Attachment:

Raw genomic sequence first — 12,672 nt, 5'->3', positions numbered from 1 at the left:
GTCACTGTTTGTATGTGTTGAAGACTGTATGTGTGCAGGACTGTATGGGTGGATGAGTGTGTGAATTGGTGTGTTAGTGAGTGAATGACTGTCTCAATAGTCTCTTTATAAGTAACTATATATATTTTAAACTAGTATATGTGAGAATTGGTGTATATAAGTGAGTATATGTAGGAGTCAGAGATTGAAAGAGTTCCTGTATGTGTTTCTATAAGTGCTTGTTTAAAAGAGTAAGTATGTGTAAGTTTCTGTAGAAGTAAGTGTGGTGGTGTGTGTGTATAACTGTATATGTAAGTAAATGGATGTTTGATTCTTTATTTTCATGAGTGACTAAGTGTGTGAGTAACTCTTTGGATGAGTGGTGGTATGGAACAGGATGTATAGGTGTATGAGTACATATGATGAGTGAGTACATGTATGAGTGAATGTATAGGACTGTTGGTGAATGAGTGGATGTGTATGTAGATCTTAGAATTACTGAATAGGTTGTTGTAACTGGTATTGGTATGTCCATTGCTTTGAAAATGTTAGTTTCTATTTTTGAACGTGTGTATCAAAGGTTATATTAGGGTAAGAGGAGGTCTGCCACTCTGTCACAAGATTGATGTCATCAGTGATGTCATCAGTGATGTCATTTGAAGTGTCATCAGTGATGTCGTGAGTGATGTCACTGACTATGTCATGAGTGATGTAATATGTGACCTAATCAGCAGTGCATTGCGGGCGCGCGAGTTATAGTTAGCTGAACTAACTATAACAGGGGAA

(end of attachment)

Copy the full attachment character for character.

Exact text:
Raw genomic sequence first — 12,672 nt, 5'->3', positions numbered from 1 at the left:
GTCACTGTTTGTATGTGTTGAAGACTGTATGTGTGCAGGACTGTATGGGTGGATGAGTGTGTGAATTGGTGTGTTAGTGAGTGAATGACTGTCTCAATAGTCTCTTTATAAGTAACTATATATATTTTAAACTAGTATATGTGAGAATTGGTGTATATAAGTGAGTATATGTAGGAGTCAGAGATTGAAAGAGTTCCTGTATGTGTTTCTATAAGTGCTTGTTTAAAAGAGTAAGTATGTGTAAGTTTCTGTAGAAGTAAGTGTGGTGGTGTGTGTGTATAACTGTATATGTAAGTAAATGGATGTTTGATTCTTTATTTTCATGAGTGACTAAGTGTGTGAGTAACTCTTTGGATGAGTGGTGGTATGGAACAGGATGTATAGGTGTATGAGTACATATGATGAGTGAGTACATGTATGAGTGAATGTATAGGACTGTTGGTGAATGAGTGGATGTGTATGTAGATCTTAGAATTACTGAATAGGTTGTTGTAACTGGTATTGGTATGTCCATTGCTTTGAAAATGTTAGTTTCTATTTTTGAACGTGTGTATCAAAGGTTATATTAGGGTAAGAGGAGGTCTGCCACTCTGTCACAAGATTGATGTCATCAGTGATGTCATCAGTGATGTCATTTGAAGTGTCATCAGTGATGTCGTGAGTGATGTCACTGACTATGTCATGAGTGATGTAATATGTGACCTAATCAGCAGTGCATTGCGGGCGCGCGAGTTATAGTTAGCTGAACTAACTATAACAGGGGAA